Those of you who are regular readers will be aware that I have long been a proponent of flexible working conditions. The days when office work required an employee’s physical presence at a desk began disappearing the in the early Noughties with the advent of the worldwide web and internet cafés. These were then superseded with wi-fi first in regular tea and coffee shops and then its wider availability in shopping malls, airports and other pedestrian traffic areas, not to mention increasingly cheaper and more reliable home connectivity.
In short, why would it be necessary to chain your staff to that desk when they can be equally as effective and productive out of the office? And when they do come in, do they need a specified room, cubicle or workspace when they can ‘’hot desk’, grabbing any available plug in point in the building to log in and link up? This system works well for corporate giants including Google whose Silicon Valley headquarters are amongst the most innovative and flexible in the world, centred, as they are, around employee happiness and physical and mental welfare
So that was the trend, long before Covid forced staff worldwide to hide out and hole up in isolation, as entire companies closed their doors and made a distance plan to keep their businesses running under an entirely new modus operandi, effectively enforced trialling of a work model already in place in many forward-thinking bodies.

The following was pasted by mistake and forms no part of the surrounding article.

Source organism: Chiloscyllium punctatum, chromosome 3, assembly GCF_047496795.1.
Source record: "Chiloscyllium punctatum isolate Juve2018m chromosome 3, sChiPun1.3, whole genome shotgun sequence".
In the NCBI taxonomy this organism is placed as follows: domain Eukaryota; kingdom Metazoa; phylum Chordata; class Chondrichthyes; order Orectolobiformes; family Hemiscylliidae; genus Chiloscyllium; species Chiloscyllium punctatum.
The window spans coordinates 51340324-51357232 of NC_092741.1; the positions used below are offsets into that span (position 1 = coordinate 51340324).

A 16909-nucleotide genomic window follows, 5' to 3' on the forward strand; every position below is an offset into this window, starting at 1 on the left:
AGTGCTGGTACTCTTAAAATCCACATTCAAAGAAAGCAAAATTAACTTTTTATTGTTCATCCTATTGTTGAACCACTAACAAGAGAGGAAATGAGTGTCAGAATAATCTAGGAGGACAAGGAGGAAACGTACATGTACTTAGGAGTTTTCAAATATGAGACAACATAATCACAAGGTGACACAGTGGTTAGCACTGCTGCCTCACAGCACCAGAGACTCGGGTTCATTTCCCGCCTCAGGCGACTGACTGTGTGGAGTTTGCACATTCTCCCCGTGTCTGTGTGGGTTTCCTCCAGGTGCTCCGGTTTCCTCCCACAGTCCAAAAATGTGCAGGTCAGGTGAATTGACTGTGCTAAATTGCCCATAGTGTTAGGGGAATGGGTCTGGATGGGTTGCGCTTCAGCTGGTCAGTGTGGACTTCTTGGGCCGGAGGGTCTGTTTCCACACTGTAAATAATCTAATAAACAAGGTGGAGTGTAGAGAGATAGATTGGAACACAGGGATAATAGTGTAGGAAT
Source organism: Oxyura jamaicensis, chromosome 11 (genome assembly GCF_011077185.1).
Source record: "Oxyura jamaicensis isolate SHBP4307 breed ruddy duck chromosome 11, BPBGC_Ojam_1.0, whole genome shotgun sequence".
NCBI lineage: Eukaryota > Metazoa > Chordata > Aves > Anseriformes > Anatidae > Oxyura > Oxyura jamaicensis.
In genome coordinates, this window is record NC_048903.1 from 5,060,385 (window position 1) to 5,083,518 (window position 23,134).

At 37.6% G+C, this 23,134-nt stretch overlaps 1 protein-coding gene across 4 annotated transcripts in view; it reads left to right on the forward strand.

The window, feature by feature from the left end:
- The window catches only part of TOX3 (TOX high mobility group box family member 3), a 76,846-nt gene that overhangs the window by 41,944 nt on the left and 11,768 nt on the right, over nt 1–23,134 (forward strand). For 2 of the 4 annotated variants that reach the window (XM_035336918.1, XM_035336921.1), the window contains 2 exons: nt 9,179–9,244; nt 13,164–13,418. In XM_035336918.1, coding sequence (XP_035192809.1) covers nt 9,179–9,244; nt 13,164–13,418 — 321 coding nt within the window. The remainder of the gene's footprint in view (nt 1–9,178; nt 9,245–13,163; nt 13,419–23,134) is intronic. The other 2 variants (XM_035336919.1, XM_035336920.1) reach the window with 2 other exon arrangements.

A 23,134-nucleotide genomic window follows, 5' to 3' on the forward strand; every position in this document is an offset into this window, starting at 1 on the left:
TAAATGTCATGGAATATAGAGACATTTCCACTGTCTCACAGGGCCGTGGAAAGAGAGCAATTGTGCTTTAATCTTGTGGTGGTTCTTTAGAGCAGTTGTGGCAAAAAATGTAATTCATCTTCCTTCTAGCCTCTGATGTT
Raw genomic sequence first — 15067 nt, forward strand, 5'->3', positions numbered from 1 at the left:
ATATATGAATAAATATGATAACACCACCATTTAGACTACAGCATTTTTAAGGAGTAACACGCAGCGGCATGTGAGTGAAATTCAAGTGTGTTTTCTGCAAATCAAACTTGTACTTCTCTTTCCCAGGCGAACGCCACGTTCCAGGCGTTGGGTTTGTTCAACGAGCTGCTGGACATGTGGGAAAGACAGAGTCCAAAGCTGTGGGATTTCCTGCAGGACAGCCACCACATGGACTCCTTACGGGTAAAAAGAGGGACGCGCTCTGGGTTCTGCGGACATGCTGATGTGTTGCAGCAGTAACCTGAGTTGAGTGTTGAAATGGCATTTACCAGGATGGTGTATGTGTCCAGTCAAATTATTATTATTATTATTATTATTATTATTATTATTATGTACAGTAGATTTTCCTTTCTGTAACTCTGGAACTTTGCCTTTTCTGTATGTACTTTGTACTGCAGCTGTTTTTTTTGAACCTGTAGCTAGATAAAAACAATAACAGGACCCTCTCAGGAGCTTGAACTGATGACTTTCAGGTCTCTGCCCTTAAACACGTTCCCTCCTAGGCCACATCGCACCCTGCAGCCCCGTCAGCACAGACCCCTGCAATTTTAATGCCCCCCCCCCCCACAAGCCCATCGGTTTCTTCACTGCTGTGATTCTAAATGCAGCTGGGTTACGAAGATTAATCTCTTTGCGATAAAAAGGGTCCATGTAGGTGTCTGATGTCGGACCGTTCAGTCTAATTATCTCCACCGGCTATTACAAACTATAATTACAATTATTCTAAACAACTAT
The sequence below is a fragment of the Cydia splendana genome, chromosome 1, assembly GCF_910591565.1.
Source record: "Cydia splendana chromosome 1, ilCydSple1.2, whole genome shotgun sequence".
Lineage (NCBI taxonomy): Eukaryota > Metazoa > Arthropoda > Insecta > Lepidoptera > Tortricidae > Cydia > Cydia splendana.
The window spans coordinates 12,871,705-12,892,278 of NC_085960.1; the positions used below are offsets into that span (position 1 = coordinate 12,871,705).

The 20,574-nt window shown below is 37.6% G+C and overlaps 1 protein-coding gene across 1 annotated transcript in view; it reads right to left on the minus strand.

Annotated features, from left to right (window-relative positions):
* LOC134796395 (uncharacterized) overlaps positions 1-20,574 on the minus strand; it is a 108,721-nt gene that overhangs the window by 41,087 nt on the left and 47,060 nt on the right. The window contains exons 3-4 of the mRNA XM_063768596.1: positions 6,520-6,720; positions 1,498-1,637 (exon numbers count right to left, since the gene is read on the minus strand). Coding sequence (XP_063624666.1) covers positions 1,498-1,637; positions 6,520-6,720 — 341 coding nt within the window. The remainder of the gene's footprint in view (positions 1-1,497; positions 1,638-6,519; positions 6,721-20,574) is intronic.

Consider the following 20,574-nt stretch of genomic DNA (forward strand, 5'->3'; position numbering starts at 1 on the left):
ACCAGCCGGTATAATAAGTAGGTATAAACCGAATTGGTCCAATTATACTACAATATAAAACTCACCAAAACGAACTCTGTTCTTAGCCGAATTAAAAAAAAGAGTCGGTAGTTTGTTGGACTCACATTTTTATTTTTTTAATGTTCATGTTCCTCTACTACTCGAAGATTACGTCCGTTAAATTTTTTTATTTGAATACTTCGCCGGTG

And of course in true ‘necessity being the mother of invention’ style, a tiny operation hosting a video conferencing application entitled Zoom suddenly came to the fore. In January this year if offered a second share sale of 4,4 million new shares, to raise US$1.5 billion for further acquisitions and strategic investments , valuing its stock at 10 times its value in 2019 with an assumed value of US$3337, up from a pre-pandemic $36,. This humungous growth was due entirely to the sudden essential requirement for virtual meetings in a brave new world where face-to-face interaction was either impossible, unwise or illegal.
All the signs are that distance working will remain the new norm, even after all Covid restrictions are lifted. I chanced upon a photo in an online newspaper this week showing Whitehall in London, home of most of the British government’s ministries and normally housing thousands of civil servants beavering away conducting official business and oiling the wheels of governance. Yet in the middle of the working day, that major thoroughfare in one of the world’s most important capital cities was virtually deserted. Although ministers themselves and their close aides have returned to their offices, the vast army of civil servants who carry out the donkey clerical work are still in the main working from home. This report appeared in The Times this week, explaining the absenteeism
“The vast majority of Whitehall civil servants will not return full-time to the office under plans that would cap some at two days a week.